We have more viable options of transitioning to solar and wind energy, which are proven and significantly cheaper. But it seems that the government is more interested in supporting the Japanese firm Jica, which also funded the 2016 Power System Master Plan, which called for a major rollout of power stations to be fuelled by imported coal and liquefied natural gas (LNG). Interestingly, LNG and coal energy-fired generation were technologies that Japan was keen to sell. Japan is our largest bilateral partner and Bangladesh is an easy target for Japan to sell the technology that no other developed nation is willing to purchase. The IEPMP is totally business-oriented, does not promote environmental sustainability, and serves the interests of Japan, though it is wrongly projected to be a "national plan" for us. This is why Bangladesh should cancel this unfeasible and harmful plan and put a better policy in place, a plan that is in harmony with the Mujib Climate Prosperity Plan.
When formulating a new viable policy, what are the challenges that we have to overcome, and where should the focus be?
Bangladesh is facing a serious overcapacity problem in the power sector. We should urgently look to replace and phase out fossil-fuel-fired power plants and transition to solar and wind energy, which most importantly do not have capacity charges. We all know the financial burden that capacity charges pose on the economy. Bangladesh has not been able to prioritise the renewable energy targets that have been announced because, in my opinion, there is a lobby among policymakers who want to maintain the 18th-19th century technology of fossil fuels. But there is also strong interest in the ruling party to shift towards renewable energy, and I personally witnessed it from various members of parliament, too.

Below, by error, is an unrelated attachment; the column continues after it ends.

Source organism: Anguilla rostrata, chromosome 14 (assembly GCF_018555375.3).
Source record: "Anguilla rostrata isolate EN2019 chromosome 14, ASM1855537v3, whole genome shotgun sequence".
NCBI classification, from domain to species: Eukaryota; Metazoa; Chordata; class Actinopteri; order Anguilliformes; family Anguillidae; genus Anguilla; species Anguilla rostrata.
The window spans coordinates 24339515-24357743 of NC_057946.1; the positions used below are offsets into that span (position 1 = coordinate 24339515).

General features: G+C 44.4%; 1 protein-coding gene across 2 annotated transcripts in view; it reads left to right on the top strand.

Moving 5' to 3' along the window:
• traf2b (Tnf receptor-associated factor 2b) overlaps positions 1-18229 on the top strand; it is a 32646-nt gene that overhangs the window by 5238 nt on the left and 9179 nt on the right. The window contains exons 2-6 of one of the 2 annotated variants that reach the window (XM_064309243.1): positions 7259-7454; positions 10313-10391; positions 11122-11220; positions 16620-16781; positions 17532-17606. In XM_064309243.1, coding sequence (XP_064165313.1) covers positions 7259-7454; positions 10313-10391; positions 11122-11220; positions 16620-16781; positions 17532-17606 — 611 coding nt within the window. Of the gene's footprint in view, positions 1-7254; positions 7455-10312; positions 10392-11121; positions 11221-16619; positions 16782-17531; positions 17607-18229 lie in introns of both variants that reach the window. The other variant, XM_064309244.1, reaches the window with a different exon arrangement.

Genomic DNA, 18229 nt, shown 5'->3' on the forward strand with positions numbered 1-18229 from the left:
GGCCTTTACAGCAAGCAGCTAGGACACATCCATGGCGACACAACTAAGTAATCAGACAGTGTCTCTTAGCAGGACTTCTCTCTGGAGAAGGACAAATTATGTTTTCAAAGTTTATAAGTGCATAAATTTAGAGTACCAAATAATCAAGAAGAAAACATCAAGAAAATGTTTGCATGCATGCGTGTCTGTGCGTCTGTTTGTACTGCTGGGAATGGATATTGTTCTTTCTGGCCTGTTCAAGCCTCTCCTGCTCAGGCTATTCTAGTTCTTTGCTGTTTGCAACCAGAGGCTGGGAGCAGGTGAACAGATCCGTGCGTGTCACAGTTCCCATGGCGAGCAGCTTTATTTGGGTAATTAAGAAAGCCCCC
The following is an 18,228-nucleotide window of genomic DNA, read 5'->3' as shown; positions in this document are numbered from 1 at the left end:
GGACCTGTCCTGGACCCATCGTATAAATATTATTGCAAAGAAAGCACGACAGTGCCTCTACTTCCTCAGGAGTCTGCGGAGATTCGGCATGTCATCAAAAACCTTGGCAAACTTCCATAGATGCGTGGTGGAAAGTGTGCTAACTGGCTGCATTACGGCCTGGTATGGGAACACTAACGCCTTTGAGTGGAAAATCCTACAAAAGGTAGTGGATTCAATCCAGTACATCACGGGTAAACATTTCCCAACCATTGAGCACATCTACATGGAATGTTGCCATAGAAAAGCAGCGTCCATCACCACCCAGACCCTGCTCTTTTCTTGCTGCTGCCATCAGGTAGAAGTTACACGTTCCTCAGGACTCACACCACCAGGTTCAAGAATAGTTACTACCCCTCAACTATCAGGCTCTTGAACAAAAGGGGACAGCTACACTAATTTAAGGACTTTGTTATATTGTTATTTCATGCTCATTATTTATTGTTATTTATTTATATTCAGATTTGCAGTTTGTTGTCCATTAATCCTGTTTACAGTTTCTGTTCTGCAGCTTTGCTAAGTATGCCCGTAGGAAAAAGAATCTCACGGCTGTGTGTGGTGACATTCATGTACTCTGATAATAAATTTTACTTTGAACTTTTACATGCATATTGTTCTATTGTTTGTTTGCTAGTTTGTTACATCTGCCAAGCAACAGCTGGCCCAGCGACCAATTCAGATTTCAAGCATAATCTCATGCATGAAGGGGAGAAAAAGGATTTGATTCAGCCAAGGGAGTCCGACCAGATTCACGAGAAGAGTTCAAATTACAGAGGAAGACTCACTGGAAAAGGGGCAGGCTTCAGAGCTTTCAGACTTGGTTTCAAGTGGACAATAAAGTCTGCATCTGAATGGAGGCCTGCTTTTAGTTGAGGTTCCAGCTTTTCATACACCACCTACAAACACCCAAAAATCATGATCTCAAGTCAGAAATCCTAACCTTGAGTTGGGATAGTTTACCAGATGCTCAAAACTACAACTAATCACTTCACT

Bangladesh has a high capacity for solar power generation, of 20,000-40,000MW of solar power, as stated in the 2021 draft of the National Solar Energy Roadmap. It has not been approved yet due to the powerful fossil fuel lobby. The US-based National Renewable Energy Laboratory performed a recent study, which found that Bangladesh also has a capacity for 30,000MW of onshore wind energy. So the question we should be asking to guide our future plans is quite clear: do we really need LNG and coal?
Not only is it climate-friendly, but solar energy is also very economically feasible. So for example, if we allocate Tk 24,000 crore only for the power sector each year, and just allocate Tk 3,500 crore of that allocation to solar, we can reach the target in the MCCP by 2050. On the other hand, if we allocate the entire Tk 24,000 crore to solar, we can implement a whopping 3,000MW of solar power each year. Solar panel price is going down by 10 percent every year and the battery price is decreasing by 15 percent every year due to technological advancement. We don't have to think about the "base load" of batteries until 2035, and we can start thinking about battery storage through research and modelling. For now, we have to find a way to use the idle power plants that the government has invested in to implement our renewable energy goals. This way, we can phase out the dependency on fossil-fuel-based power plants as well. And we do have to phase them out, as I see that around four to five power plants will reach the end of their lifetimes this year. So when that happens, we need to replace them with solar plants, and by continuing that process, we can gradually progress towards our renewable energy target.